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The impact of individual perceptual and cognitive factors on collective states in a data-driven fish school model

Abstract : In moving animal groups, social interactions play a key role in the ability of individuals to achieve coordinated motion. However, a large number of environmental and cognitive factors are able to modulate the expression of these interactions and the characteristics of the collective movements that result from these interactions. Here, we use a data-driven fish school model to quantitatively investigate the impact of perceptual and cognitive factors on coordination and collective swimming patterns. The model describes the interactions involved in the coordination of burst-and-coast swimming in groups of Hemigrammus rhodostomus. We perform a comprehensive investigation of the respective impacts of two interactions strategies between fish based on the selection of the most or the two most influential neighbors, of the range and intensity of social interactions, of the intensity of individual random behavioral fluctuations, and of the group size, on the ability of groups of fish to coordinate their movements. We find that fish are able to coordinate their movements when they interact with their most or two most influential neighbors, provided that a minimal level of attraction between fish exist to maintain group cohesion. A minimal level of alignment is also required to allow the formation of schooling and milling. However, increasing the strength of social interactions does not necessarily enhance group cohesion and coordination. When attraction and alignment strengths are too high, or when the heading random fluctuations are too large, schooling and milling can no longer be maintained and the school switches to a swarming phase. Increasing the interaction range between fish has a similar impact on collective dynamics as increasing the strengths of attraction and alignment. Finally, we find that coordination and schooling occurs for a wider range of attraction and alignment strength in small group sizes.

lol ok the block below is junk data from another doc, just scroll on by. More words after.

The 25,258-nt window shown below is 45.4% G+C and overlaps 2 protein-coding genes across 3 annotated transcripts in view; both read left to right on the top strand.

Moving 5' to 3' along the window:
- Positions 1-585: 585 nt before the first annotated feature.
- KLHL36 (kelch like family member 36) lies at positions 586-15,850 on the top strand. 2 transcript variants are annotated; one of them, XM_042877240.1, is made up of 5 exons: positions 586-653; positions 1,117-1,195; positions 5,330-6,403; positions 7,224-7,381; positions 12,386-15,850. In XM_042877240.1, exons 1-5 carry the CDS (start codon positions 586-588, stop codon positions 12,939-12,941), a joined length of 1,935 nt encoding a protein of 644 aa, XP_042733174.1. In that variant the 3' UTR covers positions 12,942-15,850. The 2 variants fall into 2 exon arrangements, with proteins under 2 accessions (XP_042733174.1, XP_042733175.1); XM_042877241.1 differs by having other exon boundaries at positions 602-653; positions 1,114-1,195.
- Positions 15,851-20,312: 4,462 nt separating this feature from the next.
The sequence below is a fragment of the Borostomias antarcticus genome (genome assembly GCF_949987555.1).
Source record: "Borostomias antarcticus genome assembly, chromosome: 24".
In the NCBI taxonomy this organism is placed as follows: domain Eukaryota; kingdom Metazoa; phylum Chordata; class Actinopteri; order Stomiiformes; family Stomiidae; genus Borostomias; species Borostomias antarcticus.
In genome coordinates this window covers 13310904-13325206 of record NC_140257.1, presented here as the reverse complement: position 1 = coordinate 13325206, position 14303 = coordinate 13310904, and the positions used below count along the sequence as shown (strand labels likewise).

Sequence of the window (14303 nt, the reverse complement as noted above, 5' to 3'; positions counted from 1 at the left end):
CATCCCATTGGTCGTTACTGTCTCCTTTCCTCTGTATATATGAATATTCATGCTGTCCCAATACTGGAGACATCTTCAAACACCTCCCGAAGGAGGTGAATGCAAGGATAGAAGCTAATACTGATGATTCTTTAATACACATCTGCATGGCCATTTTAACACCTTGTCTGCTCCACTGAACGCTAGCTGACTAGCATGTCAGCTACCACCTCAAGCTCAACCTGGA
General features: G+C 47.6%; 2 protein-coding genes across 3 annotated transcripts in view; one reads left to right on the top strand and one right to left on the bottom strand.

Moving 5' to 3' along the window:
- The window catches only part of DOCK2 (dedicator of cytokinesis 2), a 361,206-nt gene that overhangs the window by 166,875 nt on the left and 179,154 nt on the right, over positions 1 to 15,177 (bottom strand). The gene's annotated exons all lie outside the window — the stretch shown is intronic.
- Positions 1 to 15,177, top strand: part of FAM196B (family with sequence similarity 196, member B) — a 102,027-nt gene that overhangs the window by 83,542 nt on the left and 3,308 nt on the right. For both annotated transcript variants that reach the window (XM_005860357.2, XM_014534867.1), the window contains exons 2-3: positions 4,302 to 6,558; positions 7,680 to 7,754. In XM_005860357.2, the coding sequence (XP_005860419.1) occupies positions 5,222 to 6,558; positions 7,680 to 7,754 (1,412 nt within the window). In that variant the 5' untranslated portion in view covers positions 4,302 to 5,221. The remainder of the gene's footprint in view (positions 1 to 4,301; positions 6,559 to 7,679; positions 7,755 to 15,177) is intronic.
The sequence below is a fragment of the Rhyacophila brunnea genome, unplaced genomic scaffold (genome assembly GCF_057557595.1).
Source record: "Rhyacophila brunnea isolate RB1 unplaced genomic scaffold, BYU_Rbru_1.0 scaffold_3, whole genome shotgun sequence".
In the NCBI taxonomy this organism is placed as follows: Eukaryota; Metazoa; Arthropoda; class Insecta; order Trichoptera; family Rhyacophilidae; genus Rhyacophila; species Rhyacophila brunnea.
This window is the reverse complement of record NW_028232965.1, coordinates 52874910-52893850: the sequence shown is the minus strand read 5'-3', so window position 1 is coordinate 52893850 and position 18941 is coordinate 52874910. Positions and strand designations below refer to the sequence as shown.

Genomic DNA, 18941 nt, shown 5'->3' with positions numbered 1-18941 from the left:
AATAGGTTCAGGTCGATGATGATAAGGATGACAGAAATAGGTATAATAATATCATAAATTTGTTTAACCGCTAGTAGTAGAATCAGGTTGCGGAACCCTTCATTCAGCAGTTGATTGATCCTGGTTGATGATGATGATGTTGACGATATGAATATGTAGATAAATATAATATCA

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Contributor : Clément Sire Connect in order to contact the contributor
Submitted on : Thursday, April 21, 2022 - 4:21:29 PM
Last modification on : Thursday, September 1, 2022 - 11:07:38 AM
Long-term archiving on: : Friday, July 22, 2022 - 7:28:02 PM


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Weijia Wang, Ramón Escobedo, Stéphane Sanchez, Clément Sire, Zhangang Han, et al.. The impact of individual perceptual and cognitive factors on collective states in a data-driven fish school model. PLoS Computational Biology, Public Library of Science, 2022, 18 (3), pp.e1009437. ⟨10.1371/journal.pcbi.1009437⟩. ⟨hal-03648537⟩



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